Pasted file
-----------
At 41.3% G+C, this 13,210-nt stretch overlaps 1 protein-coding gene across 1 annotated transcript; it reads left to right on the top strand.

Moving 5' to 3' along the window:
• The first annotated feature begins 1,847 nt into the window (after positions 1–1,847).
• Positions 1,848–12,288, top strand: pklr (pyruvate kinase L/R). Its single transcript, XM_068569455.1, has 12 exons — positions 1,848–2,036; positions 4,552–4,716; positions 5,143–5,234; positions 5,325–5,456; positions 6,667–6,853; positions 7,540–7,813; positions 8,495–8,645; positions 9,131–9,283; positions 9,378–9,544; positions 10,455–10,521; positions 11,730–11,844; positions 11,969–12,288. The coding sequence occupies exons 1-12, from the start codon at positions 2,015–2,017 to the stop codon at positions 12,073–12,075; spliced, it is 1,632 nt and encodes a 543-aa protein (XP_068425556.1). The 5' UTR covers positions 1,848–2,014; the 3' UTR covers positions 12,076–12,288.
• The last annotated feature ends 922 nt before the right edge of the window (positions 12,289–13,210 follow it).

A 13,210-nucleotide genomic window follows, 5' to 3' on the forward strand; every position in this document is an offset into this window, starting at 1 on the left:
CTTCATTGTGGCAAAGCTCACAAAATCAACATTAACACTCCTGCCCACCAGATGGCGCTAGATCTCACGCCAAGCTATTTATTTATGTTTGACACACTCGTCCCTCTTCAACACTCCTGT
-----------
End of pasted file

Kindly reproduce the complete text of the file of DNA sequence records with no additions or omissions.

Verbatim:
At 41.3% G+C, this 13,210-nt stretch overlaps 1 protein-coding gene across 1 annotated transcript; it reads left to right on the top strand.

Moving 5' to 3' along the window:
• The first annotated feature begins 1,847 nt into the window (after positions 1–1,847).
• Positions 1,848–12,288, top strand: pklr (pyruvate kinase L/R). Its single transcript, XM_068569455.1, has 12 exons — positions 1,848–2,036; positions 4,552–4,716; positions 5,143–5,234; positions 5,325–5,456; positions 6,667–6,853; positions 7,540–7,813; positions 8,495–8,645; positions 9,131–9,283; positions 9,378–9,544; positions 10,455–10,521; positions 11,730–11,844; positions 11,969–12,288. The coding sequence occupies exons 1-12, from the start codon at positions 2,015–2,017 to the stop codon at positions 12,073–12,075; spliced, it is 1,632 nt and encodes a 543-aa protein (XP_068425556.1). The 5' UTR covers positions 1,848–2,014; the 3' UTR covers positions 12,076–12,288.
• The last annotated feature ends 922 nt before the right edge of the window (positions 12,289–13,210 follow it).

A 13,210-nucleotide genomic window follows, 5' to 3' on the forward strand; every position in this document is an offset into this window, starting at 1 on the left:
CTTCATTGTGGCAAAGCTCACAAAATCAACATTAACACTCCTGCCCACCAGATGGCGCTAGATCTCACGCCAAGCTATTTATTTATGTTTGACACACTCGTCCCTCTTCAACACTCCTGT